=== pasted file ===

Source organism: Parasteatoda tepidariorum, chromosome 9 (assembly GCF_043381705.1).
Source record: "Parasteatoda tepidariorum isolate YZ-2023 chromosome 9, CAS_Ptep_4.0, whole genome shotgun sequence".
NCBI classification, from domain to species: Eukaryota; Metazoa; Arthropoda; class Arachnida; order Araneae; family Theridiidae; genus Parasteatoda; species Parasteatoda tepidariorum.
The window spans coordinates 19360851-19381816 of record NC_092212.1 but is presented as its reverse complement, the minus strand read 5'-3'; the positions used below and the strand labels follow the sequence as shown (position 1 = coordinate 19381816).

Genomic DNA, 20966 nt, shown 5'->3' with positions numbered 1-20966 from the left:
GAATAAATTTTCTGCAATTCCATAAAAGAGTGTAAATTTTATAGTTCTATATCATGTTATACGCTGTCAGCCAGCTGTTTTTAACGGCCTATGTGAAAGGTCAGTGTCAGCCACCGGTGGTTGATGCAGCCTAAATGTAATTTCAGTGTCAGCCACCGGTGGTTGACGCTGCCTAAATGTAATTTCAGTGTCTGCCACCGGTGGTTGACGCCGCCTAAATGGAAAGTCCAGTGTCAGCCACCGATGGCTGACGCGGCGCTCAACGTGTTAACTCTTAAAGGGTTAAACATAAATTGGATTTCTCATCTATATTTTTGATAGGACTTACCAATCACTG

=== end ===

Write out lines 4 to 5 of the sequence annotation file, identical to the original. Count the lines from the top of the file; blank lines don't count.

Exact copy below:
The window spans coordinates 19360851-19381816 of record NC_092212.1 but is presented as its reverse complement, the minus strand read 5'-3'; the positions used below and the strand labels follow the sequence as shown (position 1 = coordinate 19381816).

Genomic DNA, 20966 nt, shown 5'->3' with positions numbered 1-20966 from the left: